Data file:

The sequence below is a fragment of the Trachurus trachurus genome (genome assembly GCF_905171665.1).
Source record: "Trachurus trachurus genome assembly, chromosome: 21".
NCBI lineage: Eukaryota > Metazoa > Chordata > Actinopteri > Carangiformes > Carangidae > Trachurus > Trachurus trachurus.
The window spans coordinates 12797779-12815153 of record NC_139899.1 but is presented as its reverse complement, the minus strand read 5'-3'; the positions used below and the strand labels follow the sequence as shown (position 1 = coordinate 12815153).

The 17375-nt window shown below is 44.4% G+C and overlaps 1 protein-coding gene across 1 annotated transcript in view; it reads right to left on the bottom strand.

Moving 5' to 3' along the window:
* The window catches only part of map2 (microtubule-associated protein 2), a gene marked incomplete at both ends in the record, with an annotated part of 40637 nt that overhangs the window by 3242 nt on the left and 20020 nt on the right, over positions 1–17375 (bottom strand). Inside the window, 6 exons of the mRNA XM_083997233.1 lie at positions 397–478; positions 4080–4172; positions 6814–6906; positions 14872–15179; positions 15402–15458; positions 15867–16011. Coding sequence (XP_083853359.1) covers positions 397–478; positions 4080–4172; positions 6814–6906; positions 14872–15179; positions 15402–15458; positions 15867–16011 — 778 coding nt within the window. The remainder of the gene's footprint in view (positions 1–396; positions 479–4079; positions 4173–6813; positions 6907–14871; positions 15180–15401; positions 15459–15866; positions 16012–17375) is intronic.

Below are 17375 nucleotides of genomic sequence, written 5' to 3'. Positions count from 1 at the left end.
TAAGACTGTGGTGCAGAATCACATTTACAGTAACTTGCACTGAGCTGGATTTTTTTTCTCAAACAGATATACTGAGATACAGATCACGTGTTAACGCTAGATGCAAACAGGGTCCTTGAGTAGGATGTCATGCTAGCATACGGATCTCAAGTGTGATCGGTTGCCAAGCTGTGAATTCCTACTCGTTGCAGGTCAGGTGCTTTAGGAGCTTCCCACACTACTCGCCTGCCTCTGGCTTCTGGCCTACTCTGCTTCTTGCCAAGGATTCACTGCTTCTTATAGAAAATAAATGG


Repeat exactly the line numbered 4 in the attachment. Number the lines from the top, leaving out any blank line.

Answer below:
The window spans coordinates 12797779-12815153 of record NC_139899.1 but is presented as its reverse complement, the minus strand read 5'-3'; the positions used below and the strand labels follow the sequence as shown (position 1 = coordinate 12815153).